RODRIGUEZ: Well, I believe that New Yorkers are frustrated. Especially because this movement is not only the movement of college students. This movement — the Occupy movement, the 99 percent — is a movement of the working class and the middle class that is tired, that is fed up on — on being affected every year when we have to make the decision about cutting the budget, it is only on the working class and middle class.
So, I believe this movement will continue growing. I believe that this movement is a movement for jobs, for affordable housing, for quality education. I represent one of those communities where the average income is 25 percent in the northern Manhattan area. So for me, my responsibility to support the Occupy movement is based on the need that I see every day in my community.
It’s because I feel that — here in New York City, as a typical city that we have in this great nation — there is a gap between the rich and the poor. And I believe it is our responsibility to bring all of the sectors together. And that’s the voice this movement has given us.
RODRIGUEZ: It’s the voice of the voiceless.
OLBERMANN: Having been born in Inwood, myself — and my folks are all from the Bronx and I have lived here most of my adult life — the potholes are as bad as it as ever been. Mass transit is getting worse and it costs more every week. The city bends over backwards for businesses, especially high-profile businesses like films and other places like that, taxes go up on residents every hour and a half, it feels like, and now this mayor pulls — it seems like fascist stunt to knock down protesters.
Somebody says, “Hey, we’ve had enough. We’re not rioting in the streets, we’ve just had enough.” And they bring to bear an extraordinary amount of police presence and pressure and threat and people in riot gear. Is there any intelligence on the part on the people who are making these decisions rather than saying, “There’s a problem here and we need to address it before it becomes an unmanageable problem”? Are they playing with fire in this city, the people who run it?
RODRIGUEZ: I believe that this mayor is showing, one more time, that he is disconnected from the reality of the average New Yorkers. I believe that he doesn’t understand that by trying — by shutting the Occupy from the park — from trying to shutting the park down, he thought that would be the end of the movement.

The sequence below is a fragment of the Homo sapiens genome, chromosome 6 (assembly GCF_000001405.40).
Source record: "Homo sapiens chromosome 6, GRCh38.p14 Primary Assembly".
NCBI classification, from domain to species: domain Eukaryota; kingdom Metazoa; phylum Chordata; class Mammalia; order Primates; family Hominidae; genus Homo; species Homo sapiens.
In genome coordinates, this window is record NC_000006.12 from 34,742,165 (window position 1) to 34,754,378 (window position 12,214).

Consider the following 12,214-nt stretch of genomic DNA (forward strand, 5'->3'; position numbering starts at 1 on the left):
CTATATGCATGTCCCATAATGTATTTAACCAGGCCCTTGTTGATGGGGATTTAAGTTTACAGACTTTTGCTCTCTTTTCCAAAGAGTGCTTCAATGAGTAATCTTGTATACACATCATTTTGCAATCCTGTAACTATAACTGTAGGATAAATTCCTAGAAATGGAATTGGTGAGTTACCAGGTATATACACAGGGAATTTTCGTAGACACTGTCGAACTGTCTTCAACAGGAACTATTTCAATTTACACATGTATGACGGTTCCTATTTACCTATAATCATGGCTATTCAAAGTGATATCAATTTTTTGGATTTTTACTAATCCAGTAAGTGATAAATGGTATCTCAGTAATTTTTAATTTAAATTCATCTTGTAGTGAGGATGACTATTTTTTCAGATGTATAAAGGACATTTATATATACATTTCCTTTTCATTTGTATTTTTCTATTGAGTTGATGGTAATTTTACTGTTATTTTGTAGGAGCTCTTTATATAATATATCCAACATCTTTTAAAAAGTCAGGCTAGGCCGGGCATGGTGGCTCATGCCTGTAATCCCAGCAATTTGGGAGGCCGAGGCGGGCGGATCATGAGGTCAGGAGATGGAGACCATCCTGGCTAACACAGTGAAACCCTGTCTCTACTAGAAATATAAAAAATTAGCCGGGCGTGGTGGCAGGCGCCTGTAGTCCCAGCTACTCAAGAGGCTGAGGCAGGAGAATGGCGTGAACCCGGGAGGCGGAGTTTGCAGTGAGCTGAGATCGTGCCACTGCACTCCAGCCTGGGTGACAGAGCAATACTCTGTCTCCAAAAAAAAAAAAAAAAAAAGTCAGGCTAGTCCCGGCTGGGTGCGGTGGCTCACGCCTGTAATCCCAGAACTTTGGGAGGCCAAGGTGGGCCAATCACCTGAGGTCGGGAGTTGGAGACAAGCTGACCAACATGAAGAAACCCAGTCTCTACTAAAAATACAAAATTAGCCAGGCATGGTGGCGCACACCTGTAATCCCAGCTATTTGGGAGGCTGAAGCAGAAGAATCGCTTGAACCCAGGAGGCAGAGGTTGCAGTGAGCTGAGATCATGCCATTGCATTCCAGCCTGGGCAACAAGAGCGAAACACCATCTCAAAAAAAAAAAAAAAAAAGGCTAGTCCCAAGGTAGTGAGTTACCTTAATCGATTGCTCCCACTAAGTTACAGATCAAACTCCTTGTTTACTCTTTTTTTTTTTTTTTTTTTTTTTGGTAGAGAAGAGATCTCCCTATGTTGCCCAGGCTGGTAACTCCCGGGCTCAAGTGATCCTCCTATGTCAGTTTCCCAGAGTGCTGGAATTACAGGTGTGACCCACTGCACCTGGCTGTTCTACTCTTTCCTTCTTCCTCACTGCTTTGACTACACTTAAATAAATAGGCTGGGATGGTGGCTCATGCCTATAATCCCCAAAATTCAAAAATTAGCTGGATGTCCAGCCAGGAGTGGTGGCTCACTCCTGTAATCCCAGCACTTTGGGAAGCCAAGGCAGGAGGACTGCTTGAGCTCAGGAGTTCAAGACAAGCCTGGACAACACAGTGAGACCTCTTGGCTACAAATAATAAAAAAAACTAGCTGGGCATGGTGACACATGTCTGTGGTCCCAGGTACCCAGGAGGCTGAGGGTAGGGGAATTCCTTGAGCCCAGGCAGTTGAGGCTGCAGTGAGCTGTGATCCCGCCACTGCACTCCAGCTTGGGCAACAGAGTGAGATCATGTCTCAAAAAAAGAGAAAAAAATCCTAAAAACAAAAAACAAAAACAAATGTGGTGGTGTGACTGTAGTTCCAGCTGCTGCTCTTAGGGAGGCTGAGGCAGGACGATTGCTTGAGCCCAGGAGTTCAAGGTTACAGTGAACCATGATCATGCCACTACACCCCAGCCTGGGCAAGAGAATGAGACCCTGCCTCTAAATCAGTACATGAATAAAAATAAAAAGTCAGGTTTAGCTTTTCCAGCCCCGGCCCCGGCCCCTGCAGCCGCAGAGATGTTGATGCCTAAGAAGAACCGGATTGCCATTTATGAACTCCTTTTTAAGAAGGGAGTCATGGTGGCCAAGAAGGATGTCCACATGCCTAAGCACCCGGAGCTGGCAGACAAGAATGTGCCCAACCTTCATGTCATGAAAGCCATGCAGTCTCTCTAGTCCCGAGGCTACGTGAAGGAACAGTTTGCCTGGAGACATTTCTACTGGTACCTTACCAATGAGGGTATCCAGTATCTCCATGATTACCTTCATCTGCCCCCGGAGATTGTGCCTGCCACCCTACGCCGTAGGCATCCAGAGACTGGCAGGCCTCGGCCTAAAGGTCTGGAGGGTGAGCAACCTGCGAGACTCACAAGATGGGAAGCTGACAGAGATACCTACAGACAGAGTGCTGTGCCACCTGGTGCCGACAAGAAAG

Tomorrow, thousands of people will be arrested, because they will be participating in a nationwide civil disobedience. Not only those couple of thousand people that already have decided to be arrested in an organized way, in a civil-disobedience manner — it’s also thousands and thousands of labor leaders, community activists, religious leaders — in New York City, in many cities in this nation — that they are showing the support to this movement. And that’s what this major doesn’t understand.
No one will be able to stop this movement unless we come out with answers to a reality that we face in this city. Why we have certain community where family doesn’t know what it is quality education in the early childhood. Why we have a community that we don’t have affordable housing.
In our district — in the northern Manhattan — from the 175 affordable housing units that the mayor said that he will build, only one building has been built in my district. So, this isn’t fair. This mayor is not connected to this reality. Unfortunately, we’ve been going through this situation, I went through as a council member. But also, Jumaane Williams also went through a similar situation two or three months ago.
And every day, hundreds of New Yorkers are being stopped and frisked — especially in the Latino and African-American community — and we need to put a stop on how certain members of the NYPD, that does not reflect the great work that most of the officers do in the department, they are not respecting the rights, and that’s one of the reasons this Occupy movement is getting so much support from all communities across the city.
OLBERMANN: And, perhaps, the mayor will understand this time tomorrow night. Councilman Ydanis Rodriguez of New York, I’m glad it’s turned out relatively well. And great thanks for coming in. Appreciate your time.
RODRIGUEZ: Thank you, sir.